Earlier this year, I posted a series of photographs on my Social Media accounts  ( feel free to join me on Facebook or Twitter ) of photographs taken in Norfolk during the winter months.  They seemed to be well received with many ‘Likes’ and complimentary comments added.  Spurred on by this positive interaction, I decided that it was time to delve back into the Blog account again and I managed to sit down long enough to complete an article giving some background information on how I approached these photographs and some of the problems I encountered, with tips on how to avoid or deal with them: Mother Nature may be wonderful but she doesn’t always play ball with us photographers!

If you haven’t read it then you’ll find it here > Winter Photography – Worth The Effort?

It was great to finally get another Blog Post out into the big bad world, and being a relative newcomer to this game, I had no real expectations of what would happen next.  As always, I hope that people enjoy reading my posts but my main concern of course is whether those not already following me on Social Media will ever come across the post in the first place.  Well somehow, many of you have managed to find it.  And more importantly, many of you also clearly enjoyed reading it.  In the first few days after posting, it was encouraging to see a mail in my Inbox advising me that someone else in the WordPress community had become a ‘Follower’ of my Blog.  That’s nice isn’t it.  Then I got a couple more – very encouraging.  Over these last few weeks I have been really surprised (and absolutely delighted) that these mails seem to keep coming, now a couple of months after the original posting.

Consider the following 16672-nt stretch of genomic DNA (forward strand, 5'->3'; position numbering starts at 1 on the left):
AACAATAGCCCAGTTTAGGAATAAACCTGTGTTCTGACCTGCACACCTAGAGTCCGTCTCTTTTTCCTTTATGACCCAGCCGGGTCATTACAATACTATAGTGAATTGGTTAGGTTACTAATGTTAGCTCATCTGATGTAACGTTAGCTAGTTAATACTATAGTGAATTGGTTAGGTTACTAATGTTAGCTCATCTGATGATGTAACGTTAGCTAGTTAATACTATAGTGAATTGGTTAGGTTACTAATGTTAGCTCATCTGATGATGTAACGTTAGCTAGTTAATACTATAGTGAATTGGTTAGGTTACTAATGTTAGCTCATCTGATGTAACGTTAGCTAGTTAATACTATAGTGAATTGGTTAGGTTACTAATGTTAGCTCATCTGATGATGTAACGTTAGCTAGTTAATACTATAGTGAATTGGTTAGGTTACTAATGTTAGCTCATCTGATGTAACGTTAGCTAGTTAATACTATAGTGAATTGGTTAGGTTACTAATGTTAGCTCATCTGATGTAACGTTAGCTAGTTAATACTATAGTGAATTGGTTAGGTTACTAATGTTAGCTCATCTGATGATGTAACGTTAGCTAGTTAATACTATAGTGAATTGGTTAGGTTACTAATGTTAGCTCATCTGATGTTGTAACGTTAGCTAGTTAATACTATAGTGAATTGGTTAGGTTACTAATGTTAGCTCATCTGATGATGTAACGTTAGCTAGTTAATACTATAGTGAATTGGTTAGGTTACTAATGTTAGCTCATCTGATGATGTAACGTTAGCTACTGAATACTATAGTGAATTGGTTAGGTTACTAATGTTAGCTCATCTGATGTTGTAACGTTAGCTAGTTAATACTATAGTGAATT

To have anyone following my Blog is very exciting, and encouraging indeed, but to keep seeing these numbers steadily grow is really quite amazing, so the simple reason for this post today is just to say a massive Thank You to everyone who has joined my little community lately ( and to those of you who have stuck with me of course ): I have no idea how you managed to find me but rest assured I am thrilled that you did, and very humbled that you also chose to hit the ‘Follow’ button after reading – that really means a lot.

So, what next?  Well, I don’t want to be rushing in with promises of a constant stream of engaging posts for you, but I will of course do my best to improve my past productivity rate – that shouldn’t be too much if a challenge really, should it!